Some city money will help keep a large emergency homeless shelter in north Sacramento open through April, and Mayor Darrell Steinberg said Tuesday he wants to use city money to open more shelters next year.
“We definitely need funding partners in order to do this, but we also can no longer say we negate the possibility that we use general fund dollars, especially one-time general fund dollars, Steinberg said.
One-time general fund dollars are ideal for erecting sprung structure tents and installing infrastructure to open shelters in existing warehouses like Railroad Drive, Steinberg said.
The city has a reserve fund containing about $15 million in Measure U tax money that city staff created in case voters did not pass the Measure U sales-tax increase last month. That money can fund one-time expenses, not ongoing operations.
At least one council member has concerns about dipping in to the city’s general fund for shelters.
“In the ensuing months, I would ... very much like to see options that do not include general fund because that’s really tough for us,” Councilwoman Angelique Ashby said.
About $2.4 million in city money has gone to the Raildroad Drive shelter in the year it’s been open, but no city money has gone toward it since May, according to Andrew Geurkink, city program analyst. The shelter has since been funded by private money secured by Steinberg.
The council Tuesday voted unanimously to keep Railroad Drive shelter open through at least April, using $1.2 million from UC Davis Medical Center and $376,992 in city money, and reducing its capacity from 200 to 100 beds.
The extension gives the city more time to find a more permanent solution to its homeless problem. Steinberg last month asked all eight council members to find locations for at least 100 homeless shelter beds in each district.
The mayor plans to next month announce a funding proposal that would use city, state and private money for Railroad Drive and the new shelters, he said Tuesday.
“I don’t want us to piecemeal this, for staff to have to come back every three or four months to get the next couple months’ approval,” Steinberg said. “We need to bring forward a funding proposal.”
That plan might not include funding for all eight new shelters at once, but could include funding four next year and four in 2020, for example, Steinberg said.
In the meantime, the Railroad Drive shelter will remain open at least through April, with an option to extend it through June, according to the city’s new lease the council approved Tuesday.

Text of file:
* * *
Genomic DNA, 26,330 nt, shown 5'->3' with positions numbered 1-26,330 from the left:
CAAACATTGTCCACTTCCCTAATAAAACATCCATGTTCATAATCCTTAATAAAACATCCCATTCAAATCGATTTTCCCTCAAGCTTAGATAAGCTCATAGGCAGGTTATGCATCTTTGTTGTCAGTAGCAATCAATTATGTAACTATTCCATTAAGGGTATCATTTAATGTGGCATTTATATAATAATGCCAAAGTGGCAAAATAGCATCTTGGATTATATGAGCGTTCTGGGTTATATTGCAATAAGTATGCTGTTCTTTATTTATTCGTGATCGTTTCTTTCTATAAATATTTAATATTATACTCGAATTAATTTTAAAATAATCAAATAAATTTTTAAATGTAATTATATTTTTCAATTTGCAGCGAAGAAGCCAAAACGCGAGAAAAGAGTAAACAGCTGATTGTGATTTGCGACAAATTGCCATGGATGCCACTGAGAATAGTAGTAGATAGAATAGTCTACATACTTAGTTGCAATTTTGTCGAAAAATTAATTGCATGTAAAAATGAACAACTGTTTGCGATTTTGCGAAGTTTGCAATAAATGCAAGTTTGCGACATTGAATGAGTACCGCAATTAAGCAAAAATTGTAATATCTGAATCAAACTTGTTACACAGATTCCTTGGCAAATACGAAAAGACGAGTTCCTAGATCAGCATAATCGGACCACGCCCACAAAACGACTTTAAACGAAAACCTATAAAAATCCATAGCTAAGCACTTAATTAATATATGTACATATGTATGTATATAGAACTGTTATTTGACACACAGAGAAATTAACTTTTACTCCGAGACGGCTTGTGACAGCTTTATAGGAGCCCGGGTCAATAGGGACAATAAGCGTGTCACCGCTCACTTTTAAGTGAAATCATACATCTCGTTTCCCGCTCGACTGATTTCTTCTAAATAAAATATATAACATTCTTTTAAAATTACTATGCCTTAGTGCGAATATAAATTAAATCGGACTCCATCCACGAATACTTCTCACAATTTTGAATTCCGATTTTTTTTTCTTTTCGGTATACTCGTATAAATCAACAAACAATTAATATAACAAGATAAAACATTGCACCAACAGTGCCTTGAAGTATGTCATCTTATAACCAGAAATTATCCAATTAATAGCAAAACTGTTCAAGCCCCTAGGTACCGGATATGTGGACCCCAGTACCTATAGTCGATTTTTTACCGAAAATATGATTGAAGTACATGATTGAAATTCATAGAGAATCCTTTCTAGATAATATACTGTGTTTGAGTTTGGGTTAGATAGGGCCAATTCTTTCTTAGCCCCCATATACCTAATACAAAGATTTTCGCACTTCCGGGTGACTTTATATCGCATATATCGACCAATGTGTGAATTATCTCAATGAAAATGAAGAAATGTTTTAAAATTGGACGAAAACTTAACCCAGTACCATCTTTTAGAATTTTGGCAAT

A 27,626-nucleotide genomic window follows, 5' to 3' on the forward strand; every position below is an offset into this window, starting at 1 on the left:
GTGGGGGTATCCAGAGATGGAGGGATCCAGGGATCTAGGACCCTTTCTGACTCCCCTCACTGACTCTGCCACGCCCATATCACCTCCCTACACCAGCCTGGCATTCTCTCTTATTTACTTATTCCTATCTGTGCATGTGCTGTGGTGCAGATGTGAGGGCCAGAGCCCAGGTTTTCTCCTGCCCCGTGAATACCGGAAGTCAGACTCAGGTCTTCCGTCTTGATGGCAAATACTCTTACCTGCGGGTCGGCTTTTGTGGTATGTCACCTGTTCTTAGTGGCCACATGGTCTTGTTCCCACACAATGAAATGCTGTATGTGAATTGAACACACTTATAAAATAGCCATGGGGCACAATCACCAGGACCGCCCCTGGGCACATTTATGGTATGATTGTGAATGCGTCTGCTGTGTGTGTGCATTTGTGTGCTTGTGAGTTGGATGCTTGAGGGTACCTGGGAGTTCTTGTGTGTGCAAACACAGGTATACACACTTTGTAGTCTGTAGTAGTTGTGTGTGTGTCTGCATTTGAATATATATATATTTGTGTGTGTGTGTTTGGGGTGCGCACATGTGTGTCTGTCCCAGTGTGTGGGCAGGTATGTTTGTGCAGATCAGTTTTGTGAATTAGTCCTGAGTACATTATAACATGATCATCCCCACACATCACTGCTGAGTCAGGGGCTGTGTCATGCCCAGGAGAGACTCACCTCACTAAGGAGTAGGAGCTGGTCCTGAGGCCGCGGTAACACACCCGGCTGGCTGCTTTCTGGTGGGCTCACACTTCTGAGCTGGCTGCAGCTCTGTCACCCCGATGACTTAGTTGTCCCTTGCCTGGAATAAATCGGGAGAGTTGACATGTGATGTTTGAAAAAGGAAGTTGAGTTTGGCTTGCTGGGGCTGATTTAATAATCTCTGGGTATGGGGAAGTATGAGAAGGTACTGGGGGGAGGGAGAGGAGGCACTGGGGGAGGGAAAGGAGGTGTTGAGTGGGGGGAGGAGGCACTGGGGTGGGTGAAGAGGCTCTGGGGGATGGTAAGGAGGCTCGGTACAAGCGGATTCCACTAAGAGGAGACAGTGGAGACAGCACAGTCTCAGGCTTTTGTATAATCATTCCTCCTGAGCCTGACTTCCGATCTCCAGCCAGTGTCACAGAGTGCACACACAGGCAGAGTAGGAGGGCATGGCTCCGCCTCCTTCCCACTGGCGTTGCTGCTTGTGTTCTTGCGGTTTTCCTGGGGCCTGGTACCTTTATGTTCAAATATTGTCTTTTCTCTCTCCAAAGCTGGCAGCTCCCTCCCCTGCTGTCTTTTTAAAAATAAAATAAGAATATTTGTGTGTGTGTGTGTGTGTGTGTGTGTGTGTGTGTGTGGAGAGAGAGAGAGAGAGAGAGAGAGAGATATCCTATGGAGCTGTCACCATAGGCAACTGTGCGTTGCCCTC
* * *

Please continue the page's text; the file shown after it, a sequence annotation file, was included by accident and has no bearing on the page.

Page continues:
The council could vote later to keep the shelter open beyond April 30, but would have to come up with a way to pay for it, said Emily Halcon, the city’s homeless services coordinator. The shelter costs about $400,000 a month to run.
Dan Aderholt, a homeless advocate, urged the council to keep the Railroad Drive shelter open until at least July, as the mayor proposed earlier this month.
“If you guys close this shelter, a lot of people are going to die,” he said.
Bob Erlenbusch, executive director of the Sacramento Regional Coalition to End Homelessness, asked the council to have at least one new shelter open by the time the Railroad Drive shelter closes.
At least 110 homeless people have died so far in Sacramento County this year, Erlenbusch said.
“Every six days a homeless person dies,” Erlenbusch said. “Don’t miss an opportunity to save lives.”
The city’s $376,992 — coming from the Measure U reserve fund — will pay for cleaning, electrical upgrades, air conditioning, and help with anticipated winter flooding at the shelter, Halcon said.
The reduction in beds will allow the city to provide better services to the residents, Halcon said.
The emergency shelter opened in December with 200 beds, but many residents cannot sleep on the top level of bunk beds because of physical or mental disabilities — another reason for the reduction, the city staff report said.
The city is not kicking people out of the shelter, where about 140 people are staying, but is letting the number go down to 100 as people leave the facility, Halcon said.
The shelter is a low-barrier triage facility, meaning it is open 24/7, provides three meals a day and allows people to bring their pets, partners and belongings. It also provides medical and mental health services, helps residents get a state identification card and helps remove other barriers they encounter in the search for permanent housing.
In the year the Railroad Drive shelter has been open, 619 people have entered the facility and 469 have exited, the staff report said. About 170 of those who left moved on to more permanent housing upon departure.
This article was corrected Dec. 19 to clarify a statement by Bob Erlenbusch. Erlenbusch said his data shows that every six days a homeless person dies in Sacramento county, not in the city of Sacramento.